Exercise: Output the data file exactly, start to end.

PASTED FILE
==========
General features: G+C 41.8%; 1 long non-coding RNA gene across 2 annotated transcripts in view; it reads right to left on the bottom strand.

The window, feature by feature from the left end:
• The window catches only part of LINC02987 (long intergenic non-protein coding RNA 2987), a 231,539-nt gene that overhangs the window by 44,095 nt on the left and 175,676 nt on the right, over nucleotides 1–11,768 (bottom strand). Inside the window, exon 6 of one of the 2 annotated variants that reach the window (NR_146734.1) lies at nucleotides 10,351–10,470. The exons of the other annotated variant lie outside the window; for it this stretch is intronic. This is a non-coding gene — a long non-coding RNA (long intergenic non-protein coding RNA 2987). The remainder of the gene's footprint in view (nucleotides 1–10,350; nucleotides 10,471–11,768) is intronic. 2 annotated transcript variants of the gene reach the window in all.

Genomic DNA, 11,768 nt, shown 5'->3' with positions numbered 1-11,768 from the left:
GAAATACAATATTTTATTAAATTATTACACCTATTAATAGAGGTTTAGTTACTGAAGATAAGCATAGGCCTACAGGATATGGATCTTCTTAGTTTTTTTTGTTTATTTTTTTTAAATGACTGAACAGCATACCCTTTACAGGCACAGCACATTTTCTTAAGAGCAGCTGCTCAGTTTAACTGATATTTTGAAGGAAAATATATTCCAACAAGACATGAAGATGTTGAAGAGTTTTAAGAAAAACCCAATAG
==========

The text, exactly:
General features: G+C 41.8%; 1 long non-coding RNA gene across 2 annotated transcripts in view; it reads right to left on the bottom strand.

The window, feature by feature from the left end:
• The window catches only part of LINC02987 (long intergenic non-protein coding RNA 2987), a 231,539-nt gene that overhangs the window by 44,095 nt on the left and 175,676 nt on the right, over nucleotides 1–11,768 (bottom strand). Inside the window, exon 6 of one of the 2 annotated variants that reach the window (NR_146734.1) lies at nucleotides 10,351–10,470. The exons of the other annotated variant lie outside the window; for it this stretch is intronic. This is a non-coding gene — a long non-coding RNA (long intergenic non-protein coding RNA 2987). The remainder of the gene's footprint in view (nucleotides 1–10,350; nucleotides 10,471–11,768) is intronic. 2 annotated transcript variants of the gene reach the window in all.

Genomic DNA, 11,768 nt, shown 5'->3' with positions numbered 1-11,768 from the left:
GAAATACAATATTTTATTAAATTATTACACCTATTAATAGAGGTTTAGTTACTGAAGATAAGCATAGGCCTACAGGATATGGATCTTCTTAGTTTTTTTTGTTTATTTTTTTTAAATGACTGAACAGCATACCCTTTACAGGCACAGCACATTTTCTTAAGAGCAGCTGCTCAGTTTAACTGATATTTTGAAGGAAAATATATTCCAACAAGACATGAAGATGTTGAAGAGTTTTAAGAAAAACCCAATAG